This month to mark November’s Anti Bullying Week we’ve been producing lots of blogs to help you teach all about bullying in the classroom. We’ve covered lots of areas, from how to prevent cyberbullying in your school, through to all manner of websites you can use to help teach anti bullying. Here’s what we’ve been up to:
In the first blog of the month we wanted to provide a guide on what cyberbullying is and how to extinguish the flames of online abuse. While the ideal solution to such things is for both parties to respect one another it’s sometime worth having a backup plan. Teaching students about the dangers of creating embarrassing of explicit photographs or videos is a critical lesson, as carelessness can have a lifelong consequence. Check out the blog for more details.
Our second blog was a collection of resources designed to help teach about bullying, with a strong focus on staying safe online from abuse. While a lot of the resources are existing, often government resources (including the Australian government’s excellent online mini series #GameOn) there was also an extract from journalist Jon Ronson’s most recent book “So You’ve Been Publicly Shamed…” which can be used with GCSE classes to not only help teach about the dangers of online collective bullying, but also as a piece of journalistic writing. This kind of lesson helps keep you on the curriculum while also teaching a topic like cyberbullying nested within the lesson. The resources can be found here.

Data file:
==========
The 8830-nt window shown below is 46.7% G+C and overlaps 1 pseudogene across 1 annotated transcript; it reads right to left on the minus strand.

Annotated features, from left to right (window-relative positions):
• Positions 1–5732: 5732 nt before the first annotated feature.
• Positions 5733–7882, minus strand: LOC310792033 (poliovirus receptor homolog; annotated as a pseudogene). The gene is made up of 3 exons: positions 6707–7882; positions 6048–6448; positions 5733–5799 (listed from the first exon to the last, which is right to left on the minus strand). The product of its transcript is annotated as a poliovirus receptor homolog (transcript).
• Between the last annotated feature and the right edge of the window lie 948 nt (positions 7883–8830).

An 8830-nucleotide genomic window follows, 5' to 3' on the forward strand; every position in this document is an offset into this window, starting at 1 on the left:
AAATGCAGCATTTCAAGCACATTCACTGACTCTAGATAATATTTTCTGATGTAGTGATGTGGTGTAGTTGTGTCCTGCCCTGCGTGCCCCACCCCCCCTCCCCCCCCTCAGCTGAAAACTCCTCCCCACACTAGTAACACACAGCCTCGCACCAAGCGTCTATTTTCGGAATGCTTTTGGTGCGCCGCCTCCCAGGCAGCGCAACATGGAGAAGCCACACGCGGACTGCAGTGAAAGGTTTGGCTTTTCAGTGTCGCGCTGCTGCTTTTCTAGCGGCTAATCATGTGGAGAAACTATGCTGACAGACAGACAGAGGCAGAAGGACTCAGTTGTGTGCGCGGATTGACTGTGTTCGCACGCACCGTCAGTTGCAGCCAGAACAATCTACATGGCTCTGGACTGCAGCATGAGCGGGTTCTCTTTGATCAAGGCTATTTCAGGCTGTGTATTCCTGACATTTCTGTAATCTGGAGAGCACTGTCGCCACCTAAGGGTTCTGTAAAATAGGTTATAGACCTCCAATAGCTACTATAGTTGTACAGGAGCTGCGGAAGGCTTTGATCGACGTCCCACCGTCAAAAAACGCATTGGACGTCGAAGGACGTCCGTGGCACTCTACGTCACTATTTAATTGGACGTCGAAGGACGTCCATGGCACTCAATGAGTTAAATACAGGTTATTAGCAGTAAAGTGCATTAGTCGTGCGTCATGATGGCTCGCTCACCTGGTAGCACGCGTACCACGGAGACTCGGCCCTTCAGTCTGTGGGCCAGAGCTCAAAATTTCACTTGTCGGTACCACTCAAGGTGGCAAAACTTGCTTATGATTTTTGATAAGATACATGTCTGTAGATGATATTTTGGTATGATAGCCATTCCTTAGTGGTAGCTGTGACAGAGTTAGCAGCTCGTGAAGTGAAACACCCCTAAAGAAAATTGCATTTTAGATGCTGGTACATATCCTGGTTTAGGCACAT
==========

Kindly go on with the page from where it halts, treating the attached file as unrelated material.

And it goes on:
If you’re still looking to host an assembly on the topic of bullying at any time of year you can use our presentation that has been specially designed for KS1 and KS2. It uses simple language, bright colours and pictures to engage, but doesn’t water down the message. it asks pupils to think about what makes us different and what makes us the same, and then asks them to celebrate our differences. The presentation can be found here.
We even managed to have a chat this month with Cybersmile’s co-founder Dan Reisbeck about the best way to deal with Cyberbullying and how school’s attitudes toward emotional education need to take into account a more digital angle. You can listen to the podcast below.